I don't mind any medium being debunked - it's in everyone's interest if the medium is fake. There is however a big difference between showing a medium is fraudulent and casting aspersion as I'm sure you'd agree.

Neither am I convinced mediumship represents the kind of direct post-mortem communication its advocates suggest. As I said previously, it's more likely to be a form of disassociated independent mind, given what I've read on the subject over decades, a type of psychic Chinese Whispers that's deeply rooted in the medium's consciousness and only vaguely represents the thoughts and desires of the deceased. People can disagree with that summary, and suggest contrary readings, but I believe it's the one that best summarises what we know, which is very little.
If the Independent Direct Voice and full-form materialisation phenomena as exemplified by Alec Harris, Minnie Harrison etc are genuine, I don't understand how they might be some form of disassociated independent mind.
 
#44
I think we differ in an important way. You seem to believe a medium's powers are proven until disproven, I don't accept any claim of mediumship that is better explained by mundane means. If I'm casting aspersions, it's on all such claims that are made from a position of acceptance, without evidence, and are not directed at an individual. As for channelling, I used the term in its general sense of a deceased person speaking, by whatever means, via the presence of a living medium. As I don't automatically accept claims of mediumship it would be unwise to differentiate the varieties of it.
 
#45
I think we differ in an important way. You seem to believe a medium's powers are proven until disproven, I don't accept any claim of mediumship that is better explained by mundane means. If I'm casting aspersions, it's on all such claims that are made from a position of acceptance, without evidence, and are not directed at an individual. As for channelling, I used the term in its general sense of a deceased person speaking, by whatever means, via the presence of a living medium. As I don't automatically accept claims of mediumship it would be unwise to differentiate the varieties of it.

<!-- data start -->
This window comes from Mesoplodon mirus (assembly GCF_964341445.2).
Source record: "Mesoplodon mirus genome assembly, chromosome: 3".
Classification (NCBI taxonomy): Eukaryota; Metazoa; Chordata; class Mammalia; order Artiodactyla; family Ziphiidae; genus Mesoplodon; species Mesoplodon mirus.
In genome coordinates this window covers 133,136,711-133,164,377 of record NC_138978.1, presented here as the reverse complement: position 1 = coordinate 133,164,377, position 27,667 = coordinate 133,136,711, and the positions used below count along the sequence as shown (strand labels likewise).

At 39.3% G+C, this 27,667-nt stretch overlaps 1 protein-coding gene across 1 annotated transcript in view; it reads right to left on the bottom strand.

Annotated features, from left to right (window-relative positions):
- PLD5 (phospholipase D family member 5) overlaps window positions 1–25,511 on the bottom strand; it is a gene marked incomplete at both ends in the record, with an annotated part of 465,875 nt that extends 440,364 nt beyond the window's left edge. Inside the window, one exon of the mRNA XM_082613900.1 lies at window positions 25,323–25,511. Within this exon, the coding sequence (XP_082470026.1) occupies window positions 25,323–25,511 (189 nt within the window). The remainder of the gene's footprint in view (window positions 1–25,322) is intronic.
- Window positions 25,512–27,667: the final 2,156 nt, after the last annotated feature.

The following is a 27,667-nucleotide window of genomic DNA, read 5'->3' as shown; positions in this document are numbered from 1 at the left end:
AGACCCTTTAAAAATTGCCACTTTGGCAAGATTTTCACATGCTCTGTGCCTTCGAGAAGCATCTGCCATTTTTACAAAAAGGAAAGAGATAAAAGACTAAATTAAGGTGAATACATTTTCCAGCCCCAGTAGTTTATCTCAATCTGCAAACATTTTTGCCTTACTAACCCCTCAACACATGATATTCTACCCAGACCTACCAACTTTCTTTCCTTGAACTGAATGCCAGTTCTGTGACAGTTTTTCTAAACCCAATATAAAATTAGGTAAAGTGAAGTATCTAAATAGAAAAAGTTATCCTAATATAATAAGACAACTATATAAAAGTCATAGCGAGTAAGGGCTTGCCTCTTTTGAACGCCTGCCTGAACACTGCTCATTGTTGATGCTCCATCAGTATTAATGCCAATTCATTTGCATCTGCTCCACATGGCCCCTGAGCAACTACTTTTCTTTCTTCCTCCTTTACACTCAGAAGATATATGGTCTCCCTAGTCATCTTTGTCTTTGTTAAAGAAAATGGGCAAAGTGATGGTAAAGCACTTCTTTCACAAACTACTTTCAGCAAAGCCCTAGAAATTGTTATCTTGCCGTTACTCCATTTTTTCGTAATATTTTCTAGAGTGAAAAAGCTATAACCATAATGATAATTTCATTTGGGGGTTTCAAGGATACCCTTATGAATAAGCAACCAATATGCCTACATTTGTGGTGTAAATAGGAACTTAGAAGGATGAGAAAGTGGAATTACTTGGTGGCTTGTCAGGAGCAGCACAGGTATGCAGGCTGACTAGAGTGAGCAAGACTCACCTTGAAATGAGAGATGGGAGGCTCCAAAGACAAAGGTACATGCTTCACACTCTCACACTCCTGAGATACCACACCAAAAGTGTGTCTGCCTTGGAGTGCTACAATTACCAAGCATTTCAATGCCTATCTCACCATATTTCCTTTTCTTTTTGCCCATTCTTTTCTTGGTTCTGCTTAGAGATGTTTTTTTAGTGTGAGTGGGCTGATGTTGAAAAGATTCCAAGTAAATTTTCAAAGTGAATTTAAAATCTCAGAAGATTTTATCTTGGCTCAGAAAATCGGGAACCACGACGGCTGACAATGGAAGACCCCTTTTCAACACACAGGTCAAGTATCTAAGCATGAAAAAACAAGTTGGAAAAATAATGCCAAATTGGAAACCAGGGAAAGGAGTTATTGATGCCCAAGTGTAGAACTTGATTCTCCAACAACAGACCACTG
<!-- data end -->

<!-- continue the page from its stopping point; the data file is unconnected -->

I definitely don't believe a medium is proven until disproven, but I can see why you might think that. I can't think of a single medium I have heard of or seen that I'd say was unquestionably genuine. There are some I'd say probably are/were. I try to remain open-minded until either I have enough information to suggest they may be genuine or, enough to accept they are definitely fraudulent. It's more of a continuum for me, unless I have been able to witness the phenomena myself. I'd describe it more as an assessment of probability. (I should add that I don't assume that because a medium has been found using trickery, that this means every demonstration is necessarily due to trickery)

I don't share your view (apologies if I have misunderstood it) that a mundane explanation is to be accepted before mediumship on the face of it. I don't see any need to commit either way until there is some evidence to base an assessment on. If one assumes mediumship is possible at all, then it seems to me that one must accept that it is always possible that any demonstration is genuinely mediumistic. Of course, that doesn't mean it is any more likely as an explanation than a more mundane answer (as you phrase it). Each case must be assessed on its own merits.